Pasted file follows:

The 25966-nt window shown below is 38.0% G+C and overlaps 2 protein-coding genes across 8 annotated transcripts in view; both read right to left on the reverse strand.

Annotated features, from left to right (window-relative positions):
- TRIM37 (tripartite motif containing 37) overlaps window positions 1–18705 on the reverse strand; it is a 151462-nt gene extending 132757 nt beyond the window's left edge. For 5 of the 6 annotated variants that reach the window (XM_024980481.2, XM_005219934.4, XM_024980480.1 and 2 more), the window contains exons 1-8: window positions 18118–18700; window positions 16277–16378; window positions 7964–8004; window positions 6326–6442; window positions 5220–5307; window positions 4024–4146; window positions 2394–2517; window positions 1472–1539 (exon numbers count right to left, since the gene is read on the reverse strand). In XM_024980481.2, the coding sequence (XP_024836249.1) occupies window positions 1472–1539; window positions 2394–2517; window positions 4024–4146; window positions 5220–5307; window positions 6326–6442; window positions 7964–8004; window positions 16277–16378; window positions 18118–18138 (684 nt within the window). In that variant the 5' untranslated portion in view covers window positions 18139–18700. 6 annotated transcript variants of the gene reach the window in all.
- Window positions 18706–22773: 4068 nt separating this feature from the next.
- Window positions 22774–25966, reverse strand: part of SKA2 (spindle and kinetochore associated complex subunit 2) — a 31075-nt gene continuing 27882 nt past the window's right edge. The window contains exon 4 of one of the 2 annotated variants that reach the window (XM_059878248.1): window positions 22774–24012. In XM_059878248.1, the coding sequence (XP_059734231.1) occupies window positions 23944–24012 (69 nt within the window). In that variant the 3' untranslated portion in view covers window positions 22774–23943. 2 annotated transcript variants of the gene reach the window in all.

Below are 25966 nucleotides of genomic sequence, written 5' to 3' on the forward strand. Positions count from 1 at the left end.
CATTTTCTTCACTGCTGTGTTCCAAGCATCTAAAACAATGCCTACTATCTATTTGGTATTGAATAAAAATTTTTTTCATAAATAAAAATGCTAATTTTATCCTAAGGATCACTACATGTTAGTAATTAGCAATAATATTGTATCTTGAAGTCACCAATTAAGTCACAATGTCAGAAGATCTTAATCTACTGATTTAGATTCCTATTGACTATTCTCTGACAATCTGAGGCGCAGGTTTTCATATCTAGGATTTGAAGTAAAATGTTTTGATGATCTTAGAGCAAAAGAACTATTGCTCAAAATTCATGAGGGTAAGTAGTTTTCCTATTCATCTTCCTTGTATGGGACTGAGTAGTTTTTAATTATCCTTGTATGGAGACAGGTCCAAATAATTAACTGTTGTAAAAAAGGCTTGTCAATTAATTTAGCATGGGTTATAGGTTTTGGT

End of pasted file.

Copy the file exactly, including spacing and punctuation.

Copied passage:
The 25966-nt window shown below is 38.0% G+C and overlaps 2 protein-coding genes across 8 annotated transcripts in view; both read right to left on the reverse strand.

Annotated features, from left to right (window-relative positions):
- TRIM37 (tripartite motif containing 37) overlaps window positions 1–18705 on the reverse strand; it is a 151462-nt gene extending 132757 nt beyond the window's left edge. For 5 of the 6 annotated variants that reach the window (XM_024980481.2, XM_005219934.4, XM_024980480.1 and 2 more), the window contains exons 1-8: window positions 18118–18700; window positions 16277–16378; window positions 7964–8004; window positions 6326–6442; window positions 5220–5307; window positions 4024–4146; window positions 2394–2517; window positions 1472–1539 (exon numbers count right to left, since the gene is read on the reverse strand). In XM_024980481.2, the coding sequence (XP_024836249.1) occupies window positions 1472–1539; window positions 2394–2517; window positions 4024–4146; window positions 5220–5307; window positions 6326–6442; window positions 7964–8004; window positions 16277–16378; window positions 18118–18138 (684 nt within the window). In that variant the 5' untranslated portion in view covers window positions 18139–18700. 6 annotated transcript variants of the gene reach the window in all.
- Window positions 18706–22773: 4068 nt separating this feature from the next.
- Window positions 22774–25966, reverse strand: part of SKA2 (spindle and kinetochore associated complex subunit 2) — a 31075-nt gene continuing 27882 nt past the window's right edge. The window contains exon 4 of one of the 2 annotated variants that reach the window (XM_059878248.1): window positions 22774–24012. In XM_059878248.1, the coding sequence (XP_059734231.1) occupies window positions 23944–24012 (69 nt within the window). In that variant the 3' untranslated portion in view covers window positions 22774–23943. 2 annotated transcript variants of the gene reach the window in all.

Below are 25966 nucleotides of genomic sequence, written 5' to 3' on the forward strand. Positions count from 1 at the left end.
CATTTTCTTCACTGCTGTGTTCCAAGCATCTAAAACAATGCCTACTATCTATTTGGTATTGAATAAAAATTTTTTTCATAAATAAAAATGCTAATTTTATCCTAAGGATCACTACATGTTAGTAATTAGCAATAATATTGTATCTTGAAGTCACCAATTAAGTCACAATGTCAGAAGATCTTAATCTACTGATTTAGATTCCTATTGACTATTCTCTGACAATCTGAGGCGCAGGTTTTCATATCTAGGATTTGAAGTAAAATGTTTTGATGATCTTAGAGCAAAAGAACTATTGCTCAAAATTCATGAGGGTAAGTAGTTTTCCTATTCATCTTCCTTGTATGGGACTGAGTAGTTTTTAATTATCCTTGTATGGAGACAGGTCCAAATAATTAACTGTTGTAAAAAAGGCTTGTCAATTAATTTAGCATGGGTTATAGGTTTTGGT